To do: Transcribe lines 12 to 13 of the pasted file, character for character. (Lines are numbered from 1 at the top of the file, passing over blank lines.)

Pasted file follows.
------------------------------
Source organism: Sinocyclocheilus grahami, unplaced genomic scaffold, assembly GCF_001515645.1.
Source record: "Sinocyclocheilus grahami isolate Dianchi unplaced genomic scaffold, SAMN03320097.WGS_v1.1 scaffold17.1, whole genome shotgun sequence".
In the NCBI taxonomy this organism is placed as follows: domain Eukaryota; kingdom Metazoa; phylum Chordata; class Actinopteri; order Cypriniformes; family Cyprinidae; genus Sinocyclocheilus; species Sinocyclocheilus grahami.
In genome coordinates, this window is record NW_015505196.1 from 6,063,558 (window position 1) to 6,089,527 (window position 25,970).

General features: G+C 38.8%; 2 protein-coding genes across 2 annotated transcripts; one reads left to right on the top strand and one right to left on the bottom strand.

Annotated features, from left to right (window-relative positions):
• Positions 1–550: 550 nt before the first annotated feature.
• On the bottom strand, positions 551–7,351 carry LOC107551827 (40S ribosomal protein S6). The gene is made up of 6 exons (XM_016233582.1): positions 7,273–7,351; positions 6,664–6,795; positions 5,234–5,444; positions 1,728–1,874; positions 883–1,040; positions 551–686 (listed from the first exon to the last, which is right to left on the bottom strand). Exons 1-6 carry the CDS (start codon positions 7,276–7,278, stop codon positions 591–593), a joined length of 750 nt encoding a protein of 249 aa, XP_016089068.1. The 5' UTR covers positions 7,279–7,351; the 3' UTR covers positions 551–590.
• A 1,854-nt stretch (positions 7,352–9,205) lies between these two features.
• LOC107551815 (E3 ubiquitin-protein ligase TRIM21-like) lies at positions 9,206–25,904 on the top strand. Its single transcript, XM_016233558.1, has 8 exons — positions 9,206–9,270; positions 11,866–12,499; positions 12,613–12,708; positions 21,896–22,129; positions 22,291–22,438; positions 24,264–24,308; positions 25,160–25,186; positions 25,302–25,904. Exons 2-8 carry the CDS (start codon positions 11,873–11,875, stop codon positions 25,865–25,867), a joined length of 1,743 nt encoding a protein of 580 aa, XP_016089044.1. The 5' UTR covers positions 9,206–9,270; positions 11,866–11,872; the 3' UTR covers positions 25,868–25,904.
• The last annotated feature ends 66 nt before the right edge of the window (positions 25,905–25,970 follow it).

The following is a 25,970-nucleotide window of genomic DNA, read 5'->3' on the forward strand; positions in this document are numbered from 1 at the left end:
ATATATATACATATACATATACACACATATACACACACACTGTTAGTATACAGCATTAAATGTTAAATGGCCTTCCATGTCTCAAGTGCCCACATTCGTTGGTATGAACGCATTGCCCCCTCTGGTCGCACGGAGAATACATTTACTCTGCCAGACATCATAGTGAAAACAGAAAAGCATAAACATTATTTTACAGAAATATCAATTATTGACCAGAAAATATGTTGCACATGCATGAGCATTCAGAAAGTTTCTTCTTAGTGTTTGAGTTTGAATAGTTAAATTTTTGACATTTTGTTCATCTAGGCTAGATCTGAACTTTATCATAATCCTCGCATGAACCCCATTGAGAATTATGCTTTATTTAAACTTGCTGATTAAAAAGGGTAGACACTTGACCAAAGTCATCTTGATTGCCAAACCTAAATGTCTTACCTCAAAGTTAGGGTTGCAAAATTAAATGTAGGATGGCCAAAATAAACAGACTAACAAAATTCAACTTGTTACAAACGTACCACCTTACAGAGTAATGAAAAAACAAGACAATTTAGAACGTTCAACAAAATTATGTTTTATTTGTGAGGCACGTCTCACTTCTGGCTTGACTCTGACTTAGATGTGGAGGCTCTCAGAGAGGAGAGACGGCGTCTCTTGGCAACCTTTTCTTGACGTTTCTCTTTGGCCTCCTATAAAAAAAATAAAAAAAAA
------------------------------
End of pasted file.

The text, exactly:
The following is a 25,970-nucleotide window of genomic DNA, read 5'->3' on the forward strand; positions in this document are numbered from 1 at the left end:
ATATATATACATATACATATACACACATATACACACACACTGTTAGTATACAGCATTAAATGTTAAATGGCCTTCCATGTCTCAAGTGCCCACATTCGTTGGTATGAACGCATTGCCCCCTCTGGTCGCACGGAGAATACATTTACTCTGCCAGACATCATAGTGAAAACAGAAAAGCATAAACATTATTTTACAGAAATATCAATTATTGACCAGAAAATATGTTGCACATGCATGAGCATTCAGAAAGTTTCTTCTTAGTGTTTGAGTTTGAATAGTTAAATTTTTGACATTTTGTTCATCTAGGCTAGATCTGAACTTTATCATAATCCTCGCATGAACCCCATTGAGAATTATGCTTTATTTAAACTTGCTGATTAAAAAGGGTAGACACTTGACCAAAGTCATCTTGATTGCCAAACCTAAATGTCTTACCTCAAAGTTAGGGTTGCAAAATTAAATGTAGGATGGCCAAAATAAACAGACTAACAAAATTCAACTTGTTACAAACGTACCACCTTACAGAGTAATGAAAAAACAAGACAATTTAGAACGTTCAACAAAATTATGTTTTATTTGTGAGGCACGTCTCACTTCTGGCTTGACTCTGACTTAGATGTGGAGGCTCTCAGAGAGGAGAGACGGCGTCTCTTGGCAACCTTTTCTTGACGTTTCTCTTTGGCCTCCTATAAAAAAAATAAAAAAAAA